Health – All peoples suffer from disease and ill-health. Aging is an unavoidable part of life. We should celebrate the human life-cycle and all its stages, and strive for good health for all.

Environment – Local environs may differ dramatically, but the Earth is our common home and we need to take care of it collectively for human life to survive into the future.

Love – All societies and peoples celebrate love in some form or another. It is perhaps the single most uniting emotion for humans. It should be at the heart of any global Common Sense.

Peace – War and violence is never a lasting solution. It claims both the victim and the victor in the long run. We can and should strive to always settle differences peacefully.

Of course, it wouldn’t be the twenty-first century without an acronym and these principals form one: HELP. If we base our common sense on these principals, and the idea of always aiming to help those around us, then we may go a long way to creating a new sense of morals and principals that we can build our identities on and reduce the growing concerns of mental health and conflict.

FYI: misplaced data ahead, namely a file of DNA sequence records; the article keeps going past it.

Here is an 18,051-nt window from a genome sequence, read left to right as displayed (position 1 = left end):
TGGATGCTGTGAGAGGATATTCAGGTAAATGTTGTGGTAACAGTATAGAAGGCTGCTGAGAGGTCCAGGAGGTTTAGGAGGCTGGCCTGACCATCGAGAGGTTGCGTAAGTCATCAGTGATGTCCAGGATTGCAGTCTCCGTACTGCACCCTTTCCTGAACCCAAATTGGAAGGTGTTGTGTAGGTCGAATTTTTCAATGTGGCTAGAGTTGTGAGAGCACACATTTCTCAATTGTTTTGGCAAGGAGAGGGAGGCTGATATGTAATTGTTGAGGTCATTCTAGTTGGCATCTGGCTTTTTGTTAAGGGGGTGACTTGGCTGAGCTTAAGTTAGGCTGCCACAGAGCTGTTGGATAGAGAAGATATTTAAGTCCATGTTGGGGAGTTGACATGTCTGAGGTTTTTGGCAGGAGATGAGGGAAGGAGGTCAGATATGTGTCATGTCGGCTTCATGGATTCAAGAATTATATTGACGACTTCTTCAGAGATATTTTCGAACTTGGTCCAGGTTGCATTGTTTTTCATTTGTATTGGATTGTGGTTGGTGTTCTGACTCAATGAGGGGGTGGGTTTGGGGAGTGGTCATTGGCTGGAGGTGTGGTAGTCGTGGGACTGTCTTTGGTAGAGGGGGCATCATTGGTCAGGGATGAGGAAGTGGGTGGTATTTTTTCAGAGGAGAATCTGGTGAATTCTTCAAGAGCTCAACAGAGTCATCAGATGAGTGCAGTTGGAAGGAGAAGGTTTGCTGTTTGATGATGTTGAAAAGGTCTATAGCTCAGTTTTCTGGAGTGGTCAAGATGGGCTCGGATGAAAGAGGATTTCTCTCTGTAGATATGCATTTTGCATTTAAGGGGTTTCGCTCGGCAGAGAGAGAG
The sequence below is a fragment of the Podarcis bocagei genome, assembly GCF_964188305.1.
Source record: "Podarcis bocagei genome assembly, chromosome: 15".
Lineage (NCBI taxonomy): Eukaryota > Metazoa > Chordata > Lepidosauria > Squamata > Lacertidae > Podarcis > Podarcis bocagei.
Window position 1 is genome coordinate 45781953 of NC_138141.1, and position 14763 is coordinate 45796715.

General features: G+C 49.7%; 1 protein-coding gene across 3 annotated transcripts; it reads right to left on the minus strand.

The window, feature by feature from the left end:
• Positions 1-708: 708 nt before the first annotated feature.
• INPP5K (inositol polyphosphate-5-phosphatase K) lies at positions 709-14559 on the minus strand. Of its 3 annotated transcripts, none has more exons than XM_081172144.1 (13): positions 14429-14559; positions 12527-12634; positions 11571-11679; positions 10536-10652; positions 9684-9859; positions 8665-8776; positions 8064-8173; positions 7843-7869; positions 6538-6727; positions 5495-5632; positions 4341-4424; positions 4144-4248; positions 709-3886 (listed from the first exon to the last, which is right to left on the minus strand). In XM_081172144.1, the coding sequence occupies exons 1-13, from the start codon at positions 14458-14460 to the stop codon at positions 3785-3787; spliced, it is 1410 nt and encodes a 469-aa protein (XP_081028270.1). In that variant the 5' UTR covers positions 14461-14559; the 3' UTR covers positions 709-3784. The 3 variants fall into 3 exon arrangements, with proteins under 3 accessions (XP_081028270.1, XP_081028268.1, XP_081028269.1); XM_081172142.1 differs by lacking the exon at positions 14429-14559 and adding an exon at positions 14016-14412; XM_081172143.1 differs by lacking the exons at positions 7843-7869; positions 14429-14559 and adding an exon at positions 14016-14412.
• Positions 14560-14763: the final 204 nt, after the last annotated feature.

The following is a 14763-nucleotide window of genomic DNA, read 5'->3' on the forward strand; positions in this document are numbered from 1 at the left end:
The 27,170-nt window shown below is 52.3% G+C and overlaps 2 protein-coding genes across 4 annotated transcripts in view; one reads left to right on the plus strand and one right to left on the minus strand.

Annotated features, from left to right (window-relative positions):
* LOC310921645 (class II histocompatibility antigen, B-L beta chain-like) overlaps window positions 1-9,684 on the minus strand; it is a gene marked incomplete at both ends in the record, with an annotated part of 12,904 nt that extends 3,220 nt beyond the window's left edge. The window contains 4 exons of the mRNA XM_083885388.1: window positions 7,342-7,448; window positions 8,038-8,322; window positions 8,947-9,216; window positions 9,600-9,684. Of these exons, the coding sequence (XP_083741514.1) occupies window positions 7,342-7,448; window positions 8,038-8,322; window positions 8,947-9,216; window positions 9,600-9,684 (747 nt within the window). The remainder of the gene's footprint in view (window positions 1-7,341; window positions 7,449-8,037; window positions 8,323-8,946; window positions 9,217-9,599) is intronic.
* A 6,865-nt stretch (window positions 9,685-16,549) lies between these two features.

But principles alone are not enough; we need strong leadership to implement and defend them. This is certainly lacking in the Western societies at present, where politicians and leaders are in constant fear of the opinion polls and being ousted and so base their decisions on fickle popular opinion rather than good policy. Faith leaders have proven no more effective; centuries of corruption and abuse within the Catholic Church and the extremes of the Muslim faith are doing terrible damage to the credibility of that church and resulting in a decline in faith. And the rise of science and secular education has created an increasingly atheist population that is taught very little about spiritual belief and health. The political and spiritual leadership void has been filled by corporations like Google and Facebook, and celebrities. Neither are good candidates to build a new moral code around. The United Nations is the closest thing we have at the moment to global leadership and perhaps needs to lead the way in forming a new set of principles and fostering strong support and leadership within every nation.